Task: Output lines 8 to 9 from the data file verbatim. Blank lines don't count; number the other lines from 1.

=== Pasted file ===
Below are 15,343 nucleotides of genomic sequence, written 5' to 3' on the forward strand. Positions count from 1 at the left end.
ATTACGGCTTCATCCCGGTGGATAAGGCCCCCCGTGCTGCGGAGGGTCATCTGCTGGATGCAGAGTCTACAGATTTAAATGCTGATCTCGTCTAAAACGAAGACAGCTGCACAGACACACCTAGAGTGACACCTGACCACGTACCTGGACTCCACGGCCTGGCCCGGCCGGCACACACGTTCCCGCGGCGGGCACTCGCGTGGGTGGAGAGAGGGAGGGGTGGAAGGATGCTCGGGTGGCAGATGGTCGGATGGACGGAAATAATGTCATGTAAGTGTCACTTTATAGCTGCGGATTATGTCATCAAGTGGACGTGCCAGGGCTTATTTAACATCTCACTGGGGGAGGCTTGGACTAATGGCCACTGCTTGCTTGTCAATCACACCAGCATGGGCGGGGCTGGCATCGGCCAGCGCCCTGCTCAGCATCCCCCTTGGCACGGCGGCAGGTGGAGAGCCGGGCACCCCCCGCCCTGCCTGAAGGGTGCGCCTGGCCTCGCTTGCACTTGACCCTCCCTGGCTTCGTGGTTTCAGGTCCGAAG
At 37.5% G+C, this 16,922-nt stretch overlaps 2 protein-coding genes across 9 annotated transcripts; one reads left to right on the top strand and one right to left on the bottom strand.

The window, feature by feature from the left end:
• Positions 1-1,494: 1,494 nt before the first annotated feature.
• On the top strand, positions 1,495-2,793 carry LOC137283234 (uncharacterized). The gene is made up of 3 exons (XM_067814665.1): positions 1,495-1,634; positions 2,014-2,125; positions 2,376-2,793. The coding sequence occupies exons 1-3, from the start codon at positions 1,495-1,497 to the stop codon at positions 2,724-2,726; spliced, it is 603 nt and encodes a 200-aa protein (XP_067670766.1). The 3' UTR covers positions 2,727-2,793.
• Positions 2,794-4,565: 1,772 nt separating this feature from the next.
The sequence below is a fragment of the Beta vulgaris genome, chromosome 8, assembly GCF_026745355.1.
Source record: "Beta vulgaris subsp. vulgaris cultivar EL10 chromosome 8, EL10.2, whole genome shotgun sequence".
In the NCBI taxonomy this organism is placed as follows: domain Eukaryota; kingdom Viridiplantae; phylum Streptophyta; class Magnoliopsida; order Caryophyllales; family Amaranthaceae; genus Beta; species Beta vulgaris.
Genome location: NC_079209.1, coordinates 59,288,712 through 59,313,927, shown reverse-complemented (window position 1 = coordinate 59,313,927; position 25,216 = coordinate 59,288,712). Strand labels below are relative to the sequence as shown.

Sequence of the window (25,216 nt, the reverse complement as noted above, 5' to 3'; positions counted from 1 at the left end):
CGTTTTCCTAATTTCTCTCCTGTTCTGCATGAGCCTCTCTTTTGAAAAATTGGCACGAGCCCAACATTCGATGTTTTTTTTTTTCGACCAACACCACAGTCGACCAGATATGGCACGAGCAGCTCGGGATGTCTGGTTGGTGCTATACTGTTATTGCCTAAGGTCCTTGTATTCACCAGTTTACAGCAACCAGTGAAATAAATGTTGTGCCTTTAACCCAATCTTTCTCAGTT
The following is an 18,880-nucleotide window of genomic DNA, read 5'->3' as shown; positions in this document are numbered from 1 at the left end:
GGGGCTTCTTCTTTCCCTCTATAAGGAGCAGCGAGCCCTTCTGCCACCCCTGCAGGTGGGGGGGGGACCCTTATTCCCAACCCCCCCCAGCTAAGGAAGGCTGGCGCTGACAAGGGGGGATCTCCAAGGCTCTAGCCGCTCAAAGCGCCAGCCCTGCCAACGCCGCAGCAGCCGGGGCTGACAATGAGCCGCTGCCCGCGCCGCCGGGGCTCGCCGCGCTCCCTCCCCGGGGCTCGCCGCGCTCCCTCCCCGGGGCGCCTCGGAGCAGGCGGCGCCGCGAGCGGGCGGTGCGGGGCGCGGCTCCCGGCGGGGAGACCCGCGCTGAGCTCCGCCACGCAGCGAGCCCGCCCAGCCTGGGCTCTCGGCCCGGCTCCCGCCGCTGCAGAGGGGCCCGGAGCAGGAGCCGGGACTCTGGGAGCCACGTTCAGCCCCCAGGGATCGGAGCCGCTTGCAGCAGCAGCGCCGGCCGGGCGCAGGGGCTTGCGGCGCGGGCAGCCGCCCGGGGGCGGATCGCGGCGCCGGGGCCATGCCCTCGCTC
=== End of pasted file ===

The sequence below is a fragment of the Beta vulgaris genome, chromosome 8, assembly GCF_026745355.1.
Source record: "Beta vulgaris subsp. vulgaris cultivar EL10 chromosome 8, EL10.2, whole genome shotgun sequence".